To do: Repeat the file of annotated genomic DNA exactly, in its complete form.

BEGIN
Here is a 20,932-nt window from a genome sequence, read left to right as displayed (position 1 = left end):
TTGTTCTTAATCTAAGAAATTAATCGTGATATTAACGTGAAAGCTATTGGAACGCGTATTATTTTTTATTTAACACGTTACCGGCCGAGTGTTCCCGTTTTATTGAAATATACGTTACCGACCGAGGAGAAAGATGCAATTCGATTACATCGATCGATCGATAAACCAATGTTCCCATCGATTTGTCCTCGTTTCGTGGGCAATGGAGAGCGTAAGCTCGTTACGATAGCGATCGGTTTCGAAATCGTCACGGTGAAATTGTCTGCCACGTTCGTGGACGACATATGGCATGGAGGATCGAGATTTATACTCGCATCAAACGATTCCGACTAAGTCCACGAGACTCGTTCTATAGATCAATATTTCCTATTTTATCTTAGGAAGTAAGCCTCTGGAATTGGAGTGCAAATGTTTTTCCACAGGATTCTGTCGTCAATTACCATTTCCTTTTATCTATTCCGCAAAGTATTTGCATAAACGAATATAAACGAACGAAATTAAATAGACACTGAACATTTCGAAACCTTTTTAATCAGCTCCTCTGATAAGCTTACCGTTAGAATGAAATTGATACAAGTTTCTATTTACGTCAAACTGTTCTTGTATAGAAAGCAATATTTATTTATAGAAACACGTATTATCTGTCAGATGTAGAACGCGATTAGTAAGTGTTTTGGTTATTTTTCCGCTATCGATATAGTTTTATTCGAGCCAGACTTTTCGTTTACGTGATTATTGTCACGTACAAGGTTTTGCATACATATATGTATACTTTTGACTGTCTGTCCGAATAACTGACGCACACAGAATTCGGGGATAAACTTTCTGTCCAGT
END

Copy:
Here is a 20,932-nt window from a genome sequence, read left to right as displayed (position 1 = left end):
TTGTTCTTAATCTAAGAAATTAATCGTGATATTAACGTGAAAGCTATTGGAACGCGTATTATTTTTTATTTAACACGTTACCGGCCGAGTGTTCCCGTTTTATTGAAATATACGTTACCGACCGAGGAGAAAGATGCAATTCGATTACATCGATCGATCGATAAACCAATGTTCCCATCGATTTGTCCTCGTTTCGTGGGCAATGGAGAGCGTAAGCTCGTTACGATAGCGATCGGTTTCGAAATCGTCACGGTGAAATTGTCTGCCACGTTCGTGGACGACATATGGCATGGAGGATCGAGATTTATACTCGCATCAAACGATTCCGACTAAGTCCACGAGACTCGTTCTATAGATCAATATTTCCTATTTTATCTTAGGAAGTAAGCCTCTGGAATTGGAGTGCAAATGTTTTTCCACAGGATTCTGTCGTCAATTACCATTTCCTTTTATCTATTCCGCAAAGTATTTGCATAAACGAATATAAACGAACGAAATTAAATAGACACTGAACATTTCGAAACCTTTTTAATCAGCTCCTCTGATAAGCTTACCGTTAGAATGAAATTGATACAAGTTTCTATTTACGTCAAACTGTTCTTGTATAGAAAGCAATATTTATTTATAGAAACACGTATTATCTGTCAGATGTAGAACGCGATTAGTAAGTGTTTTGGTTATTTTTCCGCTATCGATATAGTTTTATTCGAGCCAGACTTTTCGTTTACGTGATTATTGTCACGTACAAGGTTTTGCATACATATATGTATACTTTTGACTGTCTGTCCGAATAACTGACGCACACAGAATTCGGGGATAAACTTTCTGTCCAGT